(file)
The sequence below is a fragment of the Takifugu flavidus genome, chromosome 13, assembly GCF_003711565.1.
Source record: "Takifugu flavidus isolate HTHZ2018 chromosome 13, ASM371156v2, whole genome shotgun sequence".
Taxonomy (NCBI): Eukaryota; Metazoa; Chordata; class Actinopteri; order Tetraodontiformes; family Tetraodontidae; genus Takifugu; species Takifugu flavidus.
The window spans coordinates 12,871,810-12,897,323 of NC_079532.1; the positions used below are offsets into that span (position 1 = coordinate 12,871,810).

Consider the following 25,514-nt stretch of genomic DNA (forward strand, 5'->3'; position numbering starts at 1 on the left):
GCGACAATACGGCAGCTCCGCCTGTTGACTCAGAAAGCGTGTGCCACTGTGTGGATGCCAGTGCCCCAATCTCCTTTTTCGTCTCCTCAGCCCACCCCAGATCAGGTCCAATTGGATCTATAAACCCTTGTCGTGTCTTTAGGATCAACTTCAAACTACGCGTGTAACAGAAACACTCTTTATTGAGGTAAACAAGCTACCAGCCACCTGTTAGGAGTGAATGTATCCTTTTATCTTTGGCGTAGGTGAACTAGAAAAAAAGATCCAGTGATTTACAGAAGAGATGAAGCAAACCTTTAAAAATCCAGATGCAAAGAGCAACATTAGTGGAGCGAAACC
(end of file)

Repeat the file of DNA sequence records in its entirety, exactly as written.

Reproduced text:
The sequence below is a fragment of the Takifugu flavidus genome, chromosome 13, assembly GCF_003711565.1.
Source record: "Takifugu flavidus isolate HTHZ2018 chromosome 13, ASM371156v2, whole genome shotgun sequence".
Taxonomy (NCBI): Eukaryota; Metazoa; Chordata; class Actinopteri; order Tetraodontiformes; family Tetraodontidae; genus Takifugu; species Takifugu flavidus.
The window spans coordinates 12,871,810-12,897,323 of NC_079532.1; the positions used below are offsets into that span (position 1 = coordinate 12,871,810).

Consider the following 25,514-nt stretch of genomic DNA (forward strand, 5'->3'; position numbering starts at 1 on the left):
GCGACAATACGGCAGCTCCGCCTGTTGACTCAGAAAGCGTGTGCCACTGTGTGGATGCCAGTGCCCCAATCTCCTTTTTCGTCTCCTCAGCCCACCCCAGATCAGGTCCAATTGGATCTATAAACCCTTGTCGTGTCTTTAGGATCAACTTCAAACTACGCGTGTAACAGAAACACTCTTTATTGAGGTAAACAAGCTACCAGCCACCTGTTAGGAGTGAATGTATCCTTTTATCTTTGGCGTAGGTGAACTAGAAAAAAAGATCCAGTGATTTACAGAAGAGATGAAGCAAACCTTTAAAAATCCAGATGCAAAGAGCAACATTAGTGGAGCGAAACC